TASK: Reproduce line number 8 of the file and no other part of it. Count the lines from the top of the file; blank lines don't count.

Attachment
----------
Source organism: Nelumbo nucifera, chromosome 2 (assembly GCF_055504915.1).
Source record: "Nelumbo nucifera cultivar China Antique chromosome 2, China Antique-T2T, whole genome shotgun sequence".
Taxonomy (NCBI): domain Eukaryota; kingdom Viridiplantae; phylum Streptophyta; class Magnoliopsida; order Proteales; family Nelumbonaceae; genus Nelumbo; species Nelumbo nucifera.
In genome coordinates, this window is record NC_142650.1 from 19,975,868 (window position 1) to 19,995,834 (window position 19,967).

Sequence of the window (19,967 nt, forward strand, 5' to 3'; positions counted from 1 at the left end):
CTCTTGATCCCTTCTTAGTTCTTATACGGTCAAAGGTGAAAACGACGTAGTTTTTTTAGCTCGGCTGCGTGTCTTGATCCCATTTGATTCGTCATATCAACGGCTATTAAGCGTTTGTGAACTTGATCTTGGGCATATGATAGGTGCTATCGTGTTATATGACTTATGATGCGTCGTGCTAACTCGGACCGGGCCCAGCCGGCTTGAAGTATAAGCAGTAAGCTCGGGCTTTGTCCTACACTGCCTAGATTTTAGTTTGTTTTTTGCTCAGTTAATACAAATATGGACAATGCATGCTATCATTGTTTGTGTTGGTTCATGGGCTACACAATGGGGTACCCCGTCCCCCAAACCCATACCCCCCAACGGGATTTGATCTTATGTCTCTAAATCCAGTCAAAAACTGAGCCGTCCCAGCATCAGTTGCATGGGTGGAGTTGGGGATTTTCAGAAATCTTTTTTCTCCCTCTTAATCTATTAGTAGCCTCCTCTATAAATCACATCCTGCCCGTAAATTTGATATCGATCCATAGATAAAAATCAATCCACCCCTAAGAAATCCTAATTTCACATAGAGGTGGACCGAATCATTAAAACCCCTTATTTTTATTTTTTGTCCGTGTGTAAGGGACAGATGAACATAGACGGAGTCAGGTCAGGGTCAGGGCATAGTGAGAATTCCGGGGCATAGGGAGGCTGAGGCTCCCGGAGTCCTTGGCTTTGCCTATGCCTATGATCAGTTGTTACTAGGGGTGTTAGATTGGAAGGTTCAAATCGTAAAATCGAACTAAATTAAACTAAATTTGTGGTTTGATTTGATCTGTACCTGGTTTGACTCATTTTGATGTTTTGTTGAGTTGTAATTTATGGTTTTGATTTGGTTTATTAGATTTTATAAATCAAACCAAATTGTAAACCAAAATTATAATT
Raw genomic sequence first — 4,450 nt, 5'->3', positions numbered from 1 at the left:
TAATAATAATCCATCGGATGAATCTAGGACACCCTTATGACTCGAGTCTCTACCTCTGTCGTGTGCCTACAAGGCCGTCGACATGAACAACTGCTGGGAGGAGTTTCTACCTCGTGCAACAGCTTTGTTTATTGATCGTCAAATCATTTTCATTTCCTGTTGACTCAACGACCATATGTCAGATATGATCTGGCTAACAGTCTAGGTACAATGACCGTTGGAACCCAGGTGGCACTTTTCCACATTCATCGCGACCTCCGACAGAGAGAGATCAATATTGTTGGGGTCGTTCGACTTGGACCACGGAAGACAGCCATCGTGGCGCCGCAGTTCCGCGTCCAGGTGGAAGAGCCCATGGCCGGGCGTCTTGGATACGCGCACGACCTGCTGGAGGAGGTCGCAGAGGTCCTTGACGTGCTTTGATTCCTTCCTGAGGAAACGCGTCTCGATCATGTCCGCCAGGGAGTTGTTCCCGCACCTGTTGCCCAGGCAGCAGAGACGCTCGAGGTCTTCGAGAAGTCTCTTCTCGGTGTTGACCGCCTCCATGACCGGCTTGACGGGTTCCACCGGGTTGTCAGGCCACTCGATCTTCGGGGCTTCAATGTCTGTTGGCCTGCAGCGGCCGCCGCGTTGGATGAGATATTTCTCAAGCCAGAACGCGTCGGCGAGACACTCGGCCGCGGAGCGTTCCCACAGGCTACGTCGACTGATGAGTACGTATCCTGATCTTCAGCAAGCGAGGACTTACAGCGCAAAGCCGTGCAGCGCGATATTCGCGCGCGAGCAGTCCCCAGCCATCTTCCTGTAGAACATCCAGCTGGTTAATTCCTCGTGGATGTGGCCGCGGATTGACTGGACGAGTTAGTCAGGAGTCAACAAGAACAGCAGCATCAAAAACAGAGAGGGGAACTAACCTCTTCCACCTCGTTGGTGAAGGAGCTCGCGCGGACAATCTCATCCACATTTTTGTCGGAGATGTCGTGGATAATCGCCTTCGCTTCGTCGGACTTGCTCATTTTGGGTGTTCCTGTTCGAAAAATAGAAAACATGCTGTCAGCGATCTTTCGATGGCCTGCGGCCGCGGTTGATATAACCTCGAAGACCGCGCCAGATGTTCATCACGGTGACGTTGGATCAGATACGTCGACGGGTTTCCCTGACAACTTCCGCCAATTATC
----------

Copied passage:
TAATAATAATCCATCGGATGAATCTAGGACACCCTTATGACTCGAGTCTCTACCTCTGTCGTGTGCCTACAAGGCCGTCGACATGAACAACTGCTGGGAGGAGTTTCTACCTCGTGCAACAGCTTTGTTTATTGATCGTCAAATCATTTTCATTTCCTGTTGACTCAACGACCATATGTCAGATATGATCTGGCTAACAGTCTAGGTACAATGACCGTTGGAACCCAGGTGGCACTTTTCCACATTCATCGCGACCTCCGACAGAGAGAGATCAATATTGTTGGGGTCGTTCGACTTGGACCACGGAAGACAGCCATCGTGGCGCCGCAGTTCCGCGTCCAGGTGGAAGAGCCCATGGCCGGGCGTCTTGGATACGCGCACGACCTGCTGGAGGAGGTCGCAGAGGTCCTTGACGTGCTTTGATTCCTTCCTGAGGAAACGCGTCTCGATCATGTCCGCCAGGGAGTTGTTCCCGCACCTGTTGCCCAGGCAGCAGAGACGCTCGAGGTCTTCGAGAAGTCTCTTCTCGGTGTTGACCGCCTCCATGACCGGCTTGACGGGTTCCACCGGGTTGTCAGGCCACTCGATCTTCGGGGCTTCAATGTCTGTTGGCCTGCAGCGGCCGCCGCGTTGGATGAGATATTTCTCAAGCCAGAACGCGTCGGCGAGACACTCGGCCGCGGAGCGTTCCCACAGGCTACGTCGACTGATGAGTACGTATCCTGATCTTCAGCAAGCGAGGACTTACAGCGCAAAGCCGTGCAGCGCGATATTCGCGCGCGAGCAGTCCCCAGCCATCTTCCTGTAGAACATCCAGCTGGTTAATTCCTCGTGGATGTGGCCGCGGATTGACTGGACGAGTTAGTCAGGAGTCAACAAGAACAGCAGCATCAAAAACAGAGAGGGGAACTAACCTCTTCCACCTCGTTGGTGAAGGAGCTCGCGCGGACAATCTCATCCACATTTTTGTCGGAGATGTCGTGGATAATCGCCTTCGCTTCGTCGGACTTGCTCATTTTGGGTGTTCCTGTTCGAAAAATAGAAAACATGCTGTCAGCGATCTTTCGATGGCCTGCGGCCGCGGTTGATATAACCTCGAAGACCGCGCCAGATGTTCATCACGGTGACGTTGGATCAGATACGTCGACGGGTTTCCCTGACAACTTCCGCCAATTATC